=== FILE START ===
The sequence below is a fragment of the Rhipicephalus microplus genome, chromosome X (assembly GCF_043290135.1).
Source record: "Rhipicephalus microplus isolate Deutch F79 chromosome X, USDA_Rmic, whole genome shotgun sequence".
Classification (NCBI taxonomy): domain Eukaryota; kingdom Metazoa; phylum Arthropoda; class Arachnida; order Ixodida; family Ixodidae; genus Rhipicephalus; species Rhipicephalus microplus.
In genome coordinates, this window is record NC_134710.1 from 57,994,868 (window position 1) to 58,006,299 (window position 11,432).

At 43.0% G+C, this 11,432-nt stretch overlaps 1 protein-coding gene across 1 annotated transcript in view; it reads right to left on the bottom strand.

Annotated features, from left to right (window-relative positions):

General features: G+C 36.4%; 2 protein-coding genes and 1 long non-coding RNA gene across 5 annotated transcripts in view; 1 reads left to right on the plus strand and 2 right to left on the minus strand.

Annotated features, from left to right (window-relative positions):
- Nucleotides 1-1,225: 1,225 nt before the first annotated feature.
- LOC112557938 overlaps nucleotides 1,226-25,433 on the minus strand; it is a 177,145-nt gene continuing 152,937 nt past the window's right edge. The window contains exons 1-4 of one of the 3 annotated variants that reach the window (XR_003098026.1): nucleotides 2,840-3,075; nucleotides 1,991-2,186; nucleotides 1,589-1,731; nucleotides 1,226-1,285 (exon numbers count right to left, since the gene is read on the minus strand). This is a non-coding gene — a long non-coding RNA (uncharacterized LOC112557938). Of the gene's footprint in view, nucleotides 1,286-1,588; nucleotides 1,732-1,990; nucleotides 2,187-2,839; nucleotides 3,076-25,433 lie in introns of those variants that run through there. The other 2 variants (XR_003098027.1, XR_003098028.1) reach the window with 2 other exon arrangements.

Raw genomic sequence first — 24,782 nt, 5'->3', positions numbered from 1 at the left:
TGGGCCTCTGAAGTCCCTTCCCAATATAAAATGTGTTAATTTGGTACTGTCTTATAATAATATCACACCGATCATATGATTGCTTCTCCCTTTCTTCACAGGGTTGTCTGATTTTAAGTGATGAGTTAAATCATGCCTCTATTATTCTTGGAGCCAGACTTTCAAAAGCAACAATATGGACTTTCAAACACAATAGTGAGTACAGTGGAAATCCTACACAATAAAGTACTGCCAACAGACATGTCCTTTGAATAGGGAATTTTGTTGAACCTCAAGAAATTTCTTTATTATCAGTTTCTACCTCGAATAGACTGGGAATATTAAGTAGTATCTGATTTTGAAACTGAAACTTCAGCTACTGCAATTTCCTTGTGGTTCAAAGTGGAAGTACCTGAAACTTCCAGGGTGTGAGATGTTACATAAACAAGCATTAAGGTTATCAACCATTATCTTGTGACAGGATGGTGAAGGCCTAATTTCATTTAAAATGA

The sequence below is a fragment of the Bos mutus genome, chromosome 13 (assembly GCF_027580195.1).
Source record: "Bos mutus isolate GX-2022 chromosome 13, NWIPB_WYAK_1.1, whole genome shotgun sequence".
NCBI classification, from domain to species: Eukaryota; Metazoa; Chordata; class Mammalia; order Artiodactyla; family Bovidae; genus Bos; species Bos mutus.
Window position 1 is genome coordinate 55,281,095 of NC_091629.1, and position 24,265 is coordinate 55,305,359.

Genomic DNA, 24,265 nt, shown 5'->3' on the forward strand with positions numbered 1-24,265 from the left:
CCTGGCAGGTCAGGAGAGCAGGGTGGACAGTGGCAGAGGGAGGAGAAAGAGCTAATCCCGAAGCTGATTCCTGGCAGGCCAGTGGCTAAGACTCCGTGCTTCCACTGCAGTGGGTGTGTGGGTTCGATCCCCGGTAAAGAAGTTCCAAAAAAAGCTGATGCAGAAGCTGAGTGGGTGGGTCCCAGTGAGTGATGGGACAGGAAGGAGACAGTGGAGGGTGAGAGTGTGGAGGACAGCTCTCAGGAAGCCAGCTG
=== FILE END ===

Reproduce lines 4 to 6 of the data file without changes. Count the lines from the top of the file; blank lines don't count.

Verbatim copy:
In genome coordinates, this window is record NC_134710.1 from 57,994,868 (window position 1) to 58,006,299 (window position 11,432).

At 43.0% G+C, this 11,432-nt stretch overlaps 1 protein-coding gene across 1 annotated transcript in view; it reads right to left on the bottom strand.

Annotated features, from left to right (window-relative positions):